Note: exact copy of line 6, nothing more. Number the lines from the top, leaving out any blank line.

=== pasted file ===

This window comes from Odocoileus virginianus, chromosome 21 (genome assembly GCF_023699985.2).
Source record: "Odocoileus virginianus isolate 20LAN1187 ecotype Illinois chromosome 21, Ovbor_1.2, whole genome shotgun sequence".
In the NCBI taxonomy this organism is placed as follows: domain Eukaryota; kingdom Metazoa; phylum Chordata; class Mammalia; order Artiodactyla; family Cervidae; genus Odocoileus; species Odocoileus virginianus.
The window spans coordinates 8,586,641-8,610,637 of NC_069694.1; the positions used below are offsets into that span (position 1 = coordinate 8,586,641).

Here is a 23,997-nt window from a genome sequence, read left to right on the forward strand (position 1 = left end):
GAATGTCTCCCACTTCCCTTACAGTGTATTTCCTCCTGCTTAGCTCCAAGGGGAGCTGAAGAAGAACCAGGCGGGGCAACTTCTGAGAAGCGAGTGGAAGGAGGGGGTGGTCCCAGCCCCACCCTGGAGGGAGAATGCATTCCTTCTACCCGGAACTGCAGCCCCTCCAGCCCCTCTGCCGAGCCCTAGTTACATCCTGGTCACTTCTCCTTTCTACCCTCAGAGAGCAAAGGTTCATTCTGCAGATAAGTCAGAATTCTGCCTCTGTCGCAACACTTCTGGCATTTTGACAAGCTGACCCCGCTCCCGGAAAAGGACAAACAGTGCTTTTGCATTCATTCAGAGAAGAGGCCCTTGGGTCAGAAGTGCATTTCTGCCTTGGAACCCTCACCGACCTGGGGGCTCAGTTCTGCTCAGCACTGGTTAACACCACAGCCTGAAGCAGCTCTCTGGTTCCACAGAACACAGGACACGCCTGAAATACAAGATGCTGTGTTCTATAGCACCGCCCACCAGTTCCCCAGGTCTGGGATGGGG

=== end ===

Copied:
GAATGTCTCCCACTTCCCTTACAGTGTATTTCCTCCTGCTTAGCTCCAAGGGGAGCTGAAGAAGAACCAGGCGGGGCAACTTCTGAGAAGCGAGTGGAAGGAGGGGGTGGTCCCAGCCCCACCCTGGAGGGAGAATGCATTCCTTCTACCCGGAACTGCAGCCCCTCCAGCCCCTCTGCCGAGCCCTAGTTACATCCTGGTCACTTCTCCTTTCTACCCTCAGAGAGCAAAGGTTCATTCTGCAGATAAGTCAGAATTCTGCCTCTGTCGCAACACTTCTGGCATTTTGACAAGCTGACCCCGCTCCCGGAAAAGGACAAACAGTGCTTTTGCATTCATTCAGAGAAGAGGCCCTTGGGTCAGAAGTGCATTTCTGCCTTGGAACCCTCACCGACCTGGGGGCTCAGTTCTGCTCAGCACTGGTTAACACCACAGCCTGAAGCAGCTCTCTGGTTCCACAGAACACAGGACACGCCTGAAATACAAGATGCTGTGTTCTATAGCACCGCCCACCAGTTCCCCAGGTCTGGGATGGGG